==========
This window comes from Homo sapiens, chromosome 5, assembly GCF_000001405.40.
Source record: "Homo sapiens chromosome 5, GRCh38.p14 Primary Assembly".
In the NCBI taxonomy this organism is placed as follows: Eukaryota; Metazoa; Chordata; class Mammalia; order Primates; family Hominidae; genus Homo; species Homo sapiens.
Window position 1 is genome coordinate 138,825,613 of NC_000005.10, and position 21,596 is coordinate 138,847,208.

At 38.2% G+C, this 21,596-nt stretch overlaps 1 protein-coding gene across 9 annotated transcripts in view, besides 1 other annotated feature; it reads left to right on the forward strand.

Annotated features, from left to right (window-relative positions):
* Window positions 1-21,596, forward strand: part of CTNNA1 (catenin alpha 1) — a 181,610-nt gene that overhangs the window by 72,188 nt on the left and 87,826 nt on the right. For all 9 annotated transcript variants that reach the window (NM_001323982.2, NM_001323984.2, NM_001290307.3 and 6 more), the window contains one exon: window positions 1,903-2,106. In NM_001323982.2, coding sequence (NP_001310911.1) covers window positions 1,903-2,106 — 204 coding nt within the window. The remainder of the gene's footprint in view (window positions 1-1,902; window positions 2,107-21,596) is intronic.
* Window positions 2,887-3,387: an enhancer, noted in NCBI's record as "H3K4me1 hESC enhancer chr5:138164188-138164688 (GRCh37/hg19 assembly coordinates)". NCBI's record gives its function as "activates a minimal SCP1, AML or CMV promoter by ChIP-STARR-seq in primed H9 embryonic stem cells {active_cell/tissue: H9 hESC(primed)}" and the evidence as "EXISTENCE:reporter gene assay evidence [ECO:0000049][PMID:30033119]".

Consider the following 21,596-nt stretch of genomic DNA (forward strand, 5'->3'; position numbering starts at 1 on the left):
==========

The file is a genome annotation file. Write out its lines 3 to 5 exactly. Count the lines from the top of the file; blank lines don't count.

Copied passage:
In the NCBI taxonomy this organism is placed as follows: Eukaryota; Metazoa; Chordata; class Mammalia; order Primates; family Hominidae; genus Homo; species Homo sapiens.
Window position 1 is genome coordinate 138,825,613 of NC_000005.10, and position 21,596 is coordinate 138,847,208.

At 38.2% G+C, this 21,596-nt stretch overlaps 1 protein-coding gene across 9 annotated transcripts in view, besides 1 other annotated feature; it reads left to right on the forward strand.